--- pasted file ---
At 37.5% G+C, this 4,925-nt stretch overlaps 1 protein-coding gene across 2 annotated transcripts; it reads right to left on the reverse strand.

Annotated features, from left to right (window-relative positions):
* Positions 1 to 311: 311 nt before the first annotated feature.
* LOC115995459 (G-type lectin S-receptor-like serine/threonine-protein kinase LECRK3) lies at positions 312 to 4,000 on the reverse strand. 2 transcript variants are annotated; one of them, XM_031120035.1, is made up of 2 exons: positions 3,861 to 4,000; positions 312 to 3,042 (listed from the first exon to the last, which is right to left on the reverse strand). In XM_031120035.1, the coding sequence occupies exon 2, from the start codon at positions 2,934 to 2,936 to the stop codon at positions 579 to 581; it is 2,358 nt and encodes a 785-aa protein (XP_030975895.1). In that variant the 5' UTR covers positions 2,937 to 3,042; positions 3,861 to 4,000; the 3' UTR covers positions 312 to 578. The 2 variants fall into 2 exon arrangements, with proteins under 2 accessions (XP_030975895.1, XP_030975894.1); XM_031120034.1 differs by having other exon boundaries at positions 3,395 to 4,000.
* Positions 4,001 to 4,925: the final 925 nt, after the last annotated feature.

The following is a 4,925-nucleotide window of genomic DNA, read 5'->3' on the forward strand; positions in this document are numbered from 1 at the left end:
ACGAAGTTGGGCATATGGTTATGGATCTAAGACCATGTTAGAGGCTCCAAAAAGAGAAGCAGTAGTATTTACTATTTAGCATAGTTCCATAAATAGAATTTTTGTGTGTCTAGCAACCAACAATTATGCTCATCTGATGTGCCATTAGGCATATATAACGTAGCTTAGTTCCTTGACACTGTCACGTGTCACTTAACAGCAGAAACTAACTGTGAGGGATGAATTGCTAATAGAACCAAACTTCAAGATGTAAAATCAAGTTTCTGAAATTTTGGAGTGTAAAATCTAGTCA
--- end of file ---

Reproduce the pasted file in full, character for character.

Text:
At 37.5% G+C, this 4,925-nt stretch overlaps 1 protein-coding gene across 2 annotated transcripts; it reads right to left on the reverse strand.

Annotated features, from left to right (window-relative positions):
* Positions 1 to 311: 311 nt before the first annotated feature.
* LOC115995459 (G-type lectin S-receptor-like serine/threonine-protein kinase LECRK3) lies at positions 312 to 4,000 on the reverse strand. 2 transcript variants are annotated; one of them, XM_031120035.1, is made up of 2 exons: positions 3,861 to 4,000; positions 312 to 3,042 (listed from the first exon to the last, which is right to left on the reverse strand). In XM_031120035.1, the coding sequence occupies exon 2, from the start codon at positions 2,934 to 2,936 to the stop codon at positions 579 to 581; it is 2,358 nt and encodes a 785-aa protein (XP_030975895.1). In that variant the 5' UTR covers positions 2,937 to 3,042; positions 3,861 to 4,000; the 3' UTR covers positions 312 to 578. The 2 variants fall into 2 exon arrangements, with proteins under 2 accessions (XP_030975895.1, XP_030975894.1); XM_031120034.1 differs by having other exon boundaries at positions 3,395 to 4,000.
* Positions 4,001 to 4,925: the final 925 nt, after the last annotated feature.

The following is a 4,925-nucleotide window of genomic DNA, read 5'->3' on the forward strand; positions in this document are numbered from 1 at the left end:
ACGAAGTTGGGCATATGGTTATGGATCTAAGACCATGTTAGAGGCTCCAAAAAGAGAAGCAGTAGTATTTACTATTTAGCATAGTTCCATAAATAGAATTTTTGTGTGTCTAGCAACCAACAATTATGCTCATCTGATGTGCCATTAGGCATATATAACGTAGCTTAGTTCCTTGACACTGTCACGTGTCACTTAACAGCAGAAACTAACTGTGAGGGATGAATTGCTAATAGAACCAAACTTCAAGATGTAAAATCAAGTTTCTGAAATTTTGGAGTGTAAAATCTAGTCA